Obama Delivers an American Promise

William A. Galston

Barack Obama used his acceptance speech at the pinnacle of the Democratic National Convention to define his own terrain for waging the 2008 presidential election. Introducing himself as a man of American values who has lived out the American dream, Obama offered pointed criticisms of his rival and forcefully articulated the Democratic case on national security. He put some policy meat on the bones of the economic change he intends. And he even launched a new theme—America’s “promise”—a word that does double-duty as both opportunity and obligation.

Obama heeded the unanimous finding of surveys in recent months—namely, that economic anxieties now stand at the top of the people’s concerns. After declaring early that America is in trouble on many fronts, at home and abroad, he sketched a broad economic agenda, gesturing toward tax policy, energy, education, health care, family-friendly workforce policies, bankruptcy reform to preserve worker’s pensions, Social Security, and equal pay for equal work.

Obama denied that he would take a classic “tax and spend” approach to government. He insisted that he would pay for all his proposals by closing corporate loopholes and purging the federal budget of outdated and inefficient programs, while cutting taxes for 95 percent of working families.

Now it’s up to the American voters to decide whether they regard his words as a coherent and credible package of proposals. No one can fairly say that Obama has left them in the dark about his plans.

In an interview two days before he accepted his party’s nomination, Obama described his forthcoming speech as “workmanlike.” That is a fair description of the speech he delivered. It did not rise to the heights of his 2004 convention speech, but it was not intended to. Clearly, certain portions of the electorate—older, less educated, working class rather than professional—have been unresponsive to his eloquence and high-flying idealism. This speech was in large measure directed to them. It said, in essence: I share your values, I understand your plight, here’s what I’m going to do about it. Oh, and by the way, my opponent won’t help you because he just doesn’t get it.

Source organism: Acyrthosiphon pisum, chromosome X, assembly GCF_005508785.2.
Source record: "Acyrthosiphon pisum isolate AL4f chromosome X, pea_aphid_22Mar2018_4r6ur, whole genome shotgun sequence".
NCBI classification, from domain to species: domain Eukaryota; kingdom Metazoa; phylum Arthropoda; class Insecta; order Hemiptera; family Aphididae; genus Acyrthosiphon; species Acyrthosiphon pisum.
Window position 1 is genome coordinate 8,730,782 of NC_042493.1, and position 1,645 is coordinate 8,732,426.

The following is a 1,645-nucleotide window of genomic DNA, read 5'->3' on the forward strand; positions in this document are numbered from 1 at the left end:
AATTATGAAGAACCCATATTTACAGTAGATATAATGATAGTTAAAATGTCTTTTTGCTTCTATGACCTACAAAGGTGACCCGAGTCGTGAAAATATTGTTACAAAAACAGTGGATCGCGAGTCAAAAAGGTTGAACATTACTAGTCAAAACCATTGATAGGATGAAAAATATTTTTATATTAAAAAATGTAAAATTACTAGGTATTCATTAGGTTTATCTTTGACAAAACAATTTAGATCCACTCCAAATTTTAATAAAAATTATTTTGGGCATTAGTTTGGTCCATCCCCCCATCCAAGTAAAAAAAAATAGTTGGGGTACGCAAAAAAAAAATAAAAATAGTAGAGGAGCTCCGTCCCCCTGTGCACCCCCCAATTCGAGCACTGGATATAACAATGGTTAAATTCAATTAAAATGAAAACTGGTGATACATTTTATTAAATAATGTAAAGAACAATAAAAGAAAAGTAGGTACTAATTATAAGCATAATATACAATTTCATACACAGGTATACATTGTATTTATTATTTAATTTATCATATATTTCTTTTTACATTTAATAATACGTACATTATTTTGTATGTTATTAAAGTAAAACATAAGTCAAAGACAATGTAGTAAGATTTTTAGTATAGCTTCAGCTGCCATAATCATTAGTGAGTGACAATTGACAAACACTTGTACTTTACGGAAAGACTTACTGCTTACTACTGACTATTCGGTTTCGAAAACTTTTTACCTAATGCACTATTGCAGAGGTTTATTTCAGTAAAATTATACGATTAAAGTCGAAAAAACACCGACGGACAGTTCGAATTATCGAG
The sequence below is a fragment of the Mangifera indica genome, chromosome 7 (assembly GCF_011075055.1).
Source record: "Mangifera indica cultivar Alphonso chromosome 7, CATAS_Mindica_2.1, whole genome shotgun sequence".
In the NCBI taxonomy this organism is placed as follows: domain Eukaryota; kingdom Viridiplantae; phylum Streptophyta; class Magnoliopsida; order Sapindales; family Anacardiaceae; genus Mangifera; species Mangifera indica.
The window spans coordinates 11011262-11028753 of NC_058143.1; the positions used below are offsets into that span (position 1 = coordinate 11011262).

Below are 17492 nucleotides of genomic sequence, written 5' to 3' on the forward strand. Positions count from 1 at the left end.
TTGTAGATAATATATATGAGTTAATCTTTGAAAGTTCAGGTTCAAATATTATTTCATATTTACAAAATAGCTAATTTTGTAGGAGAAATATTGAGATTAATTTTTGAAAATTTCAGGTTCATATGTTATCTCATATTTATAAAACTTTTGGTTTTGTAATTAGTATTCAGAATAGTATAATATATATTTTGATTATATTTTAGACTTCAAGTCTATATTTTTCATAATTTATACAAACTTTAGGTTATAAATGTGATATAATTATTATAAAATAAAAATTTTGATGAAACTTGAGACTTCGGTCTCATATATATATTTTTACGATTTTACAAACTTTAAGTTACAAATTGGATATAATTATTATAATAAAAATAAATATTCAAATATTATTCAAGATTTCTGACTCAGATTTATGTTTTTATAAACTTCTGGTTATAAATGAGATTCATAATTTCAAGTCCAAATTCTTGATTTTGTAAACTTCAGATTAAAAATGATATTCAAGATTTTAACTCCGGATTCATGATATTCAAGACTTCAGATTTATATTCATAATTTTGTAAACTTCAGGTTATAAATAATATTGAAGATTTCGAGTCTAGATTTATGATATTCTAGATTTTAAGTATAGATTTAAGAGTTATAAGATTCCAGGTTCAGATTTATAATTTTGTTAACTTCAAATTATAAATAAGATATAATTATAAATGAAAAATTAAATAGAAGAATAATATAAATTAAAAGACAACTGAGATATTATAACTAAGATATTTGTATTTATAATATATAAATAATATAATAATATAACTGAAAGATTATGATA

It remains to be seen whether this blunter, more concrete approach will help Obama make inroads among these voters, many of whom supported Hillary Clinton and are now wavering between Obama and McCain.

While this speech was solid and well-conceived, it did not quite measure up to the greatest acceptance speeches in American history. It was about the future, as it had to be, but it was oddly devoid of a compelling narrative of where America has been, is now, and needs to go. In the past decade, the American people have suffered a series of rude shocks. They thought they would enjoy peace and security after the end of the Cold War, and they believed that America could compete and win in the new global economy. They do not understand why incomes are stagnating, prices are soaring, and high-paying manufacturing jobs are disappearing. They crave an explanation of what has gone wrong, and a compelling new story about the terms of future success.


In short, while Obama has laid a sound foundation for his fall campaign, there is more work to be done—especially because, as he acknowledged, public confidence in government as an agent of change is at a very low ebb. If the people cannot be persuaded that a prudently activist government can improve their lives, the classic conservative argument for smaller government and lower taxes may retain its appeal, even in today’s tough economic times.